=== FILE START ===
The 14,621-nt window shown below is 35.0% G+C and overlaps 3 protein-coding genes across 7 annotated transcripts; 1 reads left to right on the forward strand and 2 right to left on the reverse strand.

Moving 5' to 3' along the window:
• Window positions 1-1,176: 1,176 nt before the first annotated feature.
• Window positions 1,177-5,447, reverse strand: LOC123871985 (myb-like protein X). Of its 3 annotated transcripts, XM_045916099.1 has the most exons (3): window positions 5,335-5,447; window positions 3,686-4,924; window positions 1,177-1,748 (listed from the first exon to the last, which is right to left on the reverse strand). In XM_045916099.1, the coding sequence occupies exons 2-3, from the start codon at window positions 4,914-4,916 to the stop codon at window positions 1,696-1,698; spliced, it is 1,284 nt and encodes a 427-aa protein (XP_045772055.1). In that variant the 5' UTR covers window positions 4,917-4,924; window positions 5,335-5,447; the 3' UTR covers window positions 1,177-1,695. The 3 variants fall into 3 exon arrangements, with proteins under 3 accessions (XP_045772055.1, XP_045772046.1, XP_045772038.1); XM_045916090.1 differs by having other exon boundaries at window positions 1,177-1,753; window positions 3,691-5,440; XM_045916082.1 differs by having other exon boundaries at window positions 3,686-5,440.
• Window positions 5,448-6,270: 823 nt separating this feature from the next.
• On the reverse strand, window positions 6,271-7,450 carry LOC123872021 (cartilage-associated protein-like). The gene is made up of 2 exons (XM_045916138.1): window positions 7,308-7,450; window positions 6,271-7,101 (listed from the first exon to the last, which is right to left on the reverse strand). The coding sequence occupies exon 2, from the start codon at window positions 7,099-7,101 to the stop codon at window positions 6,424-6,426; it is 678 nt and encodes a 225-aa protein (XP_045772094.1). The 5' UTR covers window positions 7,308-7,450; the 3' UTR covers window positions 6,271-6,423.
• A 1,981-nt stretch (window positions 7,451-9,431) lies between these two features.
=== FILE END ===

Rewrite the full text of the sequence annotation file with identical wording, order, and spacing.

The 14,621-nt window shown below is 35.0% G+C and overlaps 3 protein-coding genes across 7 annotated transcripts; 1 reads left to right on the forward strand and 2 right to left on the reverse strand.

Moving 5' to 3' along the window:
• Window positions 1-1,176: 1,176 nt before the first annotated feature.
• Window positions 1,177-5,447, reverse strand: LOC123871985 (myb-like protein X). Of its 3 annotated transcripts, XM_045916099.1 has the most exons (3): window positions 5,335-5,447; window positions 3,686-4,924; window positions 1,177-1,748 (listed from the first exon to the last, which is right to left on the reverse strand). In XM_045916099.1, the coding sequence occupies exons 2-3, from the start codon at window positions 4,914-4,916 to the stop codon at window positions 1,696-1,698; spliced, it is 1,284 nt and encodes a 427-aa protein (XP_045772055.1). In that variant the 5' UTR covers window positions 4,917-4,924; window positions 5,335-5,447; the 3' UTR covers window positions 1,177-1,695. The 3 variants fall into 3 exon arrangements, with proteins under 3 accessions (XP_045772055.1, XP_045772046.1, XP_045772038.1); XM_045916090.1 differs by having other exon boundaries at window positions 1,177-1,753; window positions 3,691-5,440; XM_045916082.1 differs by having other exon boundaries at window positions 3,686-5,440.
• Window positions 5,448-6,270: 823 nt separating this feature from the next.
• On the reverse strand, window positions 6,271-7,450 carry LOC123872021 (cartilage-associated protein-like). The gene is made up of 2 exons (XM_045916138.1): window positions 7,308-7,450; window positions 6,271-7,101 (listed from the first exon to the last, which is right to left on the reverse strand). The coding sequence occupies exon 2, from the start codon at window positions 7,099-7,101 to the stop codon at window positions 6,424-6,426; it is 678 nt and encodes a 225-aa protein (XP_045772094.1). The 5' UTR covers window positions 7,308-7,450; the 3' UTR covers window positions 6,271-6,423.
• A 1,981-nt stretch (window positions 7,451-9,431) lies between these two features.